Fascinating 3D and AR technology, NeRFs, and immersive virtual reality headsets like those from Meta have all emerged in 2023, but the oft-invoked Metaverse is still a long way off. Matthew Ball is one of the masterminds behind the Metaverse. In an essay, he looks at the state of affairs and analyzes why the vision of the future has not yet materialized.
As the author of the best-selling book “The Metaverse: And How It Will Revolutionize Everything,” Ball published a long piece on his website called “Why VR/AR Gets Farther Away as It Comes Into Focus.”
In it, he gives numerous examples from the history of XR to describe why the Metaverse seems so distant when the technologies have already made such great strides.
In 2016, Epic Games CEO and founder Tim Sweeney predicted that by 2023, wireless VR headsets would have the power of PC VR headsets in the form factor of sunglasses. As we know, nothing came of that.
In addition, the venture capitalist describes the achievements of Metaverse technologies. Over the past 13 or so years, there has been material technical progress. And we do see growing deployment.
XR is being used selectively in construction and industrial design, film production, assembly lines, and factory floors, he said. Some schools are using VR in the classroom. Ball pointed out the benefits of a virtual classroom, mentioning virtual Bunsen burners and virtual frogs for dissection, all overseen by a teacher avatar.
Virtual reality is also becoming popular for workplace safety training, especially in high-risk environments like oil rigs, according to Ball. Johns Hopkins Hospital has been using XR devices for more than a year of surgeries such as removing cancerous spinal tumors.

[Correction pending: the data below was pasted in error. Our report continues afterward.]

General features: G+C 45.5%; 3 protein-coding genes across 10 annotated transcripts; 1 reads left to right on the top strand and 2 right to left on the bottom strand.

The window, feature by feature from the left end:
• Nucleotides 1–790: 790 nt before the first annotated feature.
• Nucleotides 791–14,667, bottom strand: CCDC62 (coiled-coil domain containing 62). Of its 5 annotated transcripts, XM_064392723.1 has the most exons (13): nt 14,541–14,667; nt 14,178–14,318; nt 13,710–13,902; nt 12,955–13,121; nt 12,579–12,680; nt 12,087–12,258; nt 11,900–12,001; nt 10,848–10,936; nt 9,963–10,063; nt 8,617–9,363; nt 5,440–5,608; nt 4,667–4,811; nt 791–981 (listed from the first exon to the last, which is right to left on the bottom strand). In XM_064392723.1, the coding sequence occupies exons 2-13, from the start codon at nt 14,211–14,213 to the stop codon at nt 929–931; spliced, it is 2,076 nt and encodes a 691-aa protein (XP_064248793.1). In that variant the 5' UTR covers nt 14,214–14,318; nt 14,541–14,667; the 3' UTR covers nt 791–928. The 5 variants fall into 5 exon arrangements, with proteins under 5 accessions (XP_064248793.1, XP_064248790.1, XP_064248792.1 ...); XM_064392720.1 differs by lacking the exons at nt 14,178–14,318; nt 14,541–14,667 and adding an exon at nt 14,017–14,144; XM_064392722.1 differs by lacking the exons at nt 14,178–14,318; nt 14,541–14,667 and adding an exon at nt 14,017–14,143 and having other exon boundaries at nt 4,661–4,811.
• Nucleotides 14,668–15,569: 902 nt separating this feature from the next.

VR continues to have a tough time reaching the mass market. True, Meta Quest 2 has sold millions of copies. But game consoles like the Xbox or PlayStation still outpace VR headsets at the retail counter.
Ball suspects that consumer usage time also differs between systems. According to Ball, as of March 2022, the average PlayStation 5 owner uses the device 50 hours a month, or about two hours a day.
He is unable to find robust figures on VR headset usage. And while Xbox and PlayStation annual sales continue to grow in their third year, Meta Quest 2 sales are already declining in the second year after release.
Compared to our everyday devices, the processing power of a video game console was also so great that Japan even imposed export restrictions on its own beloved giant, Sony, and its signature PlayStation 2 console in 2000. The government feared that the PS2 could be used for terrorist purposes around the world, such as to process missile guidance systems.
In 2010, the U.S. Air Force Research Laboratory built the world’s 33rd-largest supercomputer with 1,760 Sony PlayStation 3s. According to Ball, the project manager estimated that the “Condor Cluster” cost five to 10 percent of comparable systems and used 10 percent of the energy. The supercomputer was used for radar enhancement, pattern recognition, satellite image processing, and artificial intelligence research, according to Ball.
For Ball, this means that VR headsets have to master a much more difficult task compared to game consoles while overcoming greater technological limitations. An impossibility, concludes the American.
The essayist, therefore, sees major hurdles to the imminent breakthrough of the Metaverse. After all, there is a whole range of electronic devices to which we are already accustomed and that clamor for our attention. A clunky, expensive VR headset would have a hard time beating those lock-in effects.